Working Paper

IDS Working Paper 130

Decentralisation and Poverty-Alleviation in Developing Countries: A Comparative Analysis or, is West Bengal Unique?

Published on 1 January 2001

Advocates of decentralisation in developing countries argue that bringing government closer to the people will make it more responsive and hence more likely to develop policies and outputs which meet the needs of ordinary citizens – the majority of whom are ‘the poor’.

The evidence for this proposition is systematically compared across a selection of African, Asian and Latin American countries. It is concluded that responsiveness to the poor is quite a rare outcome, determined mainly by the politics of local-central relations. Positive outcomes are mainly associated with strong commitment by a national government or party to promoting the interests of the poor at local level; the paradigm case is the Indian state of West Bengal.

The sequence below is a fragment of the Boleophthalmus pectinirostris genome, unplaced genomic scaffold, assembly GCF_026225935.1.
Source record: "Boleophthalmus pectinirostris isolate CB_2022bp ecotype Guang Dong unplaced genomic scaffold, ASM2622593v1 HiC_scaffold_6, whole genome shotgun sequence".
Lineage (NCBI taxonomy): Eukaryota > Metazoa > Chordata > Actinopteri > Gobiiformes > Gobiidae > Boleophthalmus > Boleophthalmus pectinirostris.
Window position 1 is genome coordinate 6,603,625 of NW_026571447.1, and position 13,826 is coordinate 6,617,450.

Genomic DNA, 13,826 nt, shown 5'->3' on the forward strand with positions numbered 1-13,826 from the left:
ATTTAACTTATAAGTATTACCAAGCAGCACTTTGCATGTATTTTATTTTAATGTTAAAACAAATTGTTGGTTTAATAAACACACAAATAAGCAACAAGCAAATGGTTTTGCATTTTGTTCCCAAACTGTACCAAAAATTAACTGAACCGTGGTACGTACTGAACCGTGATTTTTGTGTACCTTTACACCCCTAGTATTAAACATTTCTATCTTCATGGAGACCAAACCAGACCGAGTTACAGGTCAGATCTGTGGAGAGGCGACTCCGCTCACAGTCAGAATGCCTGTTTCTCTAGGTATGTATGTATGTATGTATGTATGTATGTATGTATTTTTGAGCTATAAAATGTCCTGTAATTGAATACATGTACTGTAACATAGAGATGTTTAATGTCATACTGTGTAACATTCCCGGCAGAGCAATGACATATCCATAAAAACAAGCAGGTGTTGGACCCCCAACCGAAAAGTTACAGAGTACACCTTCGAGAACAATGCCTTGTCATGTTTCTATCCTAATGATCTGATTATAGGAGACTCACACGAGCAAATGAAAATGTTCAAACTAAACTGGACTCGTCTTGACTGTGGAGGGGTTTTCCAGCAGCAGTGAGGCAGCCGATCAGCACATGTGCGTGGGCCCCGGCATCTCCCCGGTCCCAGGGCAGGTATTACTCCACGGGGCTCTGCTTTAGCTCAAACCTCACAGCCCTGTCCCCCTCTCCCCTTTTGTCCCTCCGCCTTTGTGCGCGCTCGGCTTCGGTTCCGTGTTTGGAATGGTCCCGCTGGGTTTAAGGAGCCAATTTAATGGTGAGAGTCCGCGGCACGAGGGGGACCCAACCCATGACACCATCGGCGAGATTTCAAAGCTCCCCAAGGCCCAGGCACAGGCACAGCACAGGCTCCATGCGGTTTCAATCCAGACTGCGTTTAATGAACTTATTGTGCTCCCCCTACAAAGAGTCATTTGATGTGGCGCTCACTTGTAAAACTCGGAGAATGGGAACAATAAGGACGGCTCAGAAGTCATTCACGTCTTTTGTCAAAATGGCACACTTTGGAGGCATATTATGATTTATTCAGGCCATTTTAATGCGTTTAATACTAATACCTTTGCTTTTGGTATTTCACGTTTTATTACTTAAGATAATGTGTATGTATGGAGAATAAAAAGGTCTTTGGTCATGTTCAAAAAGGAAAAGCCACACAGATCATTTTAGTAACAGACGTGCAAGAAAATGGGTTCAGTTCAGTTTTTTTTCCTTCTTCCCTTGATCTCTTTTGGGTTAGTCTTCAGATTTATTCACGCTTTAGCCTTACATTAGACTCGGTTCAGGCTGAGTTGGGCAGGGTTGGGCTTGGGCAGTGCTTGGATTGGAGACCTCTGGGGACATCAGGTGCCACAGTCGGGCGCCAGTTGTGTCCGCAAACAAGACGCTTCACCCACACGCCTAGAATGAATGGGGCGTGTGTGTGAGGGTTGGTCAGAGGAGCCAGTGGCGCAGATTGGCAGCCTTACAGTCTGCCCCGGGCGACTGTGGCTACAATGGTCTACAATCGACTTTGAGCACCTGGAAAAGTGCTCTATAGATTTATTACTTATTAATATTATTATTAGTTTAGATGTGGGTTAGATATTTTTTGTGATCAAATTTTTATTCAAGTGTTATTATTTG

Richard Crook

Emeritus Fellow

Access this publication

Read full text PDF, 310 KB

Publication details

published by
Crook, R.C. and Sverrisson, A.S.
IDS Working Paper, issue 130
1 85864 358 9


About this publication


Related content


Informal Economy Perspectives on the Prevalence of Worst Forms of Child Labour in Bangladesh’s Leather Industry

CLARISSA Research and Evidence Paper 8

A.K.M. Maksud & 3 others

21 May 2024